3. Jarrell "Big Baby" Miller
Although Miller is co-promoted by Dmitry Salita and Greg Cohen, his last fight and his next fight are on cards promoted by Hearn. There's a reason for that -- because he is a leading candidate to land the next fight with Joshua. But that comes with a caveat: It would happen only if Joshua fights in the United States, which he claimed he was not very interested in doing after beating Parker.
"All these years the U.K. fighters had to go to America, everyone had to spend a heap of money to go to [Las] Vegas. We can do [my next fight] in London, Wembley, Cardiff -- it's local. We're staying right here," Joshua said in the ring after defeating Parker.
Regardless of Joshua's comments, money talks and Hearn has been talking to officials from Barclays Center in Brooklyn, New York, Miller's hometown, about a possible Aug. 25 fight there with Joshua. If that comes to pass, having the hometown fighter Miller (20-0-1, 18 KOs), 29, as Joshua's challenger makes sense. Miller also makes sense because he would be viewed an underdog and not much of a true threat that could derail a fight with Wilder at the end of the year or in early 2019.
Miller, however, has to come through against France's Johann Duhaupas (37-4, 24 KOs), who got knocked out in the 11th round of a 2015 title fight against Wilder, on April 28 in a fight at Barclays Center on the Daniel Jacobs-Maciej Sulecki undercard.
4. Dillian Whyte
In December 2015, in the fight before Joshua won a world title, he battled countryman Whyte and avenged an amateur loss by stopping him in the seventh round of a mostly one-sided but very exciting fight to win the vacant British heavyweight title.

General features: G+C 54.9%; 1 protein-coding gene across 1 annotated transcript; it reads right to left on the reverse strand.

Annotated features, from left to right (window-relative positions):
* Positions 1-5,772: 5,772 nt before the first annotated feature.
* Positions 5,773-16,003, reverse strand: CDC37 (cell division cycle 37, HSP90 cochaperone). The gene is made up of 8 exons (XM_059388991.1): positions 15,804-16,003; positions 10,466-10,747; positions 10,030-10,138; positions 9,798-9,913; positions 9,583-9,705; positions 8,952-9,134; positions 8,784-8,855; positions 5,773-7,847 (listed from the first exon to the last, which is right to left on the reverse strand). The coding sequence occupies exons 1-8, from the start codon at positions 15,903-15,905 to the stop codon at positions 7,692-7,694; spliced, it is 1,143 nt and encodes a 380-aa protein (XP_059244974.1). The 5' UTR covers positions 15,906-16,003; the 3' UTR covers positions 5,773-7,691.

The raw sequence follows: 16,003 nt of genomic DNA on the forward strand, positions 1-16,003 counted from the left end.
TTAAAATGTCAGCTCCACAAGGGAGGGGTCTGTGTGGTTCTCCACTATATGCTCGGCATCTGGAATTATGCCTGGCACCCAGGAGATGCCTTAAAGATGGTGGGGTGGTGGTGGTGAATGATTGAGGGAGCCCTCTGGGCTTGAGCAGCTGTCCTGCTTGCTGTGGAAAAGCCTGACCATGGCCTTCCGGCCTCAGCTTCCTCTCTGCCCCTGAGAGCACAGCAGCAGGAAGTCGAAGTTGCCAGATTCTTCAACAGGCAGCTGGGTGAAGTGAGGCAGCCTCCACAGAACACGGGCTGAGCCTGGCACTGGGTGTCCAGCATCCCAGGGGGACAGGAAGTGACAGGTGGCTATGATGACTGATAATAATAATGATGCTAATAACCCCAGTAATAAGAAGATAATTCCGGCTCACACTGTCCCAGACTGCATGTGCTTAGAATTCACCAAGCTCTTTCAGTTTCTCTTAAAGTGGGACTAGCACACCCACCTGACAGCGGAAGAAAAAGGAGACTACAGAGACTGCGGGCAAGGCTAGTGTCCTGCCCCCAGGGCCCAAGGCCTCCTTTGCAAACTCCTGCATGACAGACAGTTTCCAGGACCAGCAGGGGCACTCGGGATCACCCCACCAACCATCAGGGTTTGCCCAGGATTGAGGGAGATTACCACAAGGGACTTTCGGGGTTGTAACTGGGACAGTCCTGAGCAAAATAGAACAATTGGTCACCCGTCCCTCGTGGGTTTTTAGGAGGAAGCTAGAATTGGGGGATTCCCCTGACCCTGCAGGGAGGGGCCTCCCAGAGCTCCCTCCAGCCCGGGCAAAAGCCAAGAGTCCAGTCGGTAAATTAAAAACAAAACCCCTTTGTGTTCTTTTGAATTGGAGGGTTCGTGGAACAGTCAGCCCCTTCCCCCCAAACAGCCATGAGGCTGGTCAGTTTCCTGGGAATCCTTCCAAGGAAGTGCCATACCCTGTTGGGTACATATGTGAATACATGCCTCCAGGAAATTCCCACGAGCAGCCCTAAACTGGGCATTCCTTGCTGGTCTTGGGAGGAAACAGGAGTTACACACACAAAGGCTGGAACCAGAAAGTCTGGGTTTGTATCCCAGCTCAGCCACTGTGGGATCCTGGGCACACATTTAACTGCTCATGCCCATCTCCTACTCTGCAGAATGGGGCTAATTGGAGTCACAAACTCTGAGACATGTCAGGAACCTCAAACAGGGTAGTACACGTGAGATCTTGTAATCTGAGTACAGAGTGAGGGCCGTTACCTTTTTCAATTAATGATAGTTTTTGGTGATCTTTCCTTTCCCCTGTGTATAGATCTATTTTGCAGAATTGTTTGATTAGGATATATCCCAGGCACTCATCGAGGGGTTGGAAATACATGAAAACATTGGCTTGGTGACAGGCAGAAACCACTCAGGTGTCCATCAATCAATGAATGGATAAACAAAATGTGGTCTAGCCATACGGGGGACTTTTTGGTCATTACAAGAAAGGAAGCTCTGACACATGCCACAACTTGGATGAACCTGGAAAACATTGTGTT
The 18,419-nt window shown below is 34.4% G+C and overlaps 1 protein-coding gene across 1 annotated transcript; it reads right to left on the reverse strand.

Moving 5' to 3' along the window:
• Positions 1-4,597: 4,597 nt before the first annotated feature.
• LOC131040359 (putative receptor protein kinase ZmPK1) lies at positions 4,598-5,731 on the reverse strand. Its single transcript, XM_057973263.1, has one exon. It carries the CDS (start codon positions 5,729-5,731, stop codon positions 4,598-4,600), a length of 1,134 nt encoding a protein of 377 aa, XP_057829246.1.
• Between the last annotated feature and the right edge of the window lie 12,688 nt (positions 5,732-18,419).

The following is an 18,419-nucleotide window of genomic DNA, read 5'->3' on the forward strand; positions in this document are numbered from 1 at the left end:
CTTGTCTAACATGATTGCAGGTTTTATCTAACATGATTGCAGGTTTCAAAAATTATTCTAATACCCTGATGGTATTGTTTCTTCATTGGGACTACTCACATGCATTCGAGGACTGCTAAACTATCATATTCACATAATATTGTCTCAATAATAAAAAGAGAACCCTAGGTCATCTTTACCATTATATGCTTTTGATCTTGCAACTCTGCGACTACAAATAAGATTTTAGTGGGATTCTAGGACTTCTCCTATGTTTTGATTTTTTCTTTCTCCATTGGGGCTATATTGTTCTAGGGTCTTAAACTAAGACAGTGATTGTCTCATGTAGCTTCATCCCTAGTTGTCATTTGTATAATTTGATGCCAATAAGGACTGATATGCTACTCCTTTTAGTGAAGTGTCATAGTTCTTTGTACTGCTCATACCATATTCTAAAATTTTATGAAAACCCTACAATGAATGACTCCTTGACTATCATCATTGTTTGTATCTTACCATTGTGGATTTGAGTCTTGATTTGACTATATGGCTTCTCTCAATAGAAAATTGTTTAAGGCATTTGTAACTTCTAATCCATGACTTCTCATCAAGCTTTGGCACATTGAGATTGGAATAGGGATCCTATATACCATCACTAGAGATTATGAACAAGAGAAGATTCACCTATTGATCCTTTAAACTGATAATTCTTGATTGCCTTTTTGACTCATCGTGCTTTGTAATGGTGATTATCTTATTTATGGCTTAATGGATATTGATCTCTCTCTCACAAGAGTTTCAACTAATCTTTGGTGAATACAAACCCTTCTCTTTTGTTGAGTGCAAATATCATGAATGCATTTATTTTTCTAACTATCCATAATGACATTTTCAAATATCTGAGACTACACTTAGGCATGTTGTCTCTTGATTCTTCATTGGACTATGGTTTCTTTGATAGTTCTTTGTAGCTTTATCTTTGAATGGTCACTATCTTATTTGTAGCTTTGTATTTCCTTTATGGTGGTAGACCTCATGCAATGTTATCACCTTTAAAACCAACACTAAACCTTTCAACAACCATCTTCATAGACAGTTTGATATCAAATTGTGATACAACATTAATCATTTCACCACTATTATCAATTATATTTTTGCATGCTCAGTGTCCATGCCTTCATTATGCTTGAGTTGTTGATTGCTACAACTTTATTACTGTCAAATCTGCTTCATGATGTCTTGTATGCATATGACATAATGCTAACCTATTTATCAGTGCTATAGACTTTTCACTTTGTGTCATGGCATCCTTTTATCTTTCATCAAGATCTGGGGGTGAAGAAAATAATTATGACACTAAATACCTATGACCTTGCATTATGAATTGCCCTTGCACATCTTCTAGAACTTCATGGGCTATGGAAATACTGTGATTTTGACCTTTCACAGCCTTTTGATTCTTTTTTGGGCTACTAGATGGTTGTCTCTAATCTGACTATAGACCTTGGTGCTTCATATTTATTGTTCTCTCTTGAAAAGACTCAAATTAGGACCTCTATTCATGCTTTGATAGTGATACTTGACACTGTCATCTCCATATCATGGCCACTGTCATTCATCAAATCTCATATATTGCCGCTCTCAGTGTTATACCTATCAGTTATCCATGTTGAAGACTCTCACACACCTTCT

But Whyte (23-1, 17 KOs) buzzed Joshua and has won seven fights in a row since, including a crushing sixth-round knockout of the year contender against Lucas Browne on March 24. After that victory, Whyte, 29, once again called out Joshua for a rematch (as well as Wilder). Whyte has gotten better since the first encounter with Joshua and the British public would eat up the rematch that would surely be filled with trash talk. The rematch figures to happen eventually. If Joshua doesn't fight Wilder next and decides that he doesn't want to fight Miller in the United States, Whyte probably would get the call. It's also a relatively easy fight to make for Hearn.
5. Alexander Povetkin
Russia's Povetkin (34-1, 24 KOs), 38, a former secondary world titleholder, fought on the Joshua-Parker undercard and had a rousing battle with England's David Price. He dropped Price in the third round, survived a knockdown later in the third round and then scored a crushing KO of Price in the fifth round.
Povetkin, a 2004 Olympic gold medalist who also has twice tested positive for performance-enhancing drugs as a pro, was on the card because he is a logical future Joshua opponent in that he is now ranked No. 1 by two sanctioning organizations, making him a mandatory challenger whom Joshua will eventually be ordered to fight. But Joshua doesn't have to fight him just yet, so while a Joshua-Povetkin fight is certainly possible -- and Povetkin did look vulnerable against Price -- there are more interesting options for Joshua's next fight.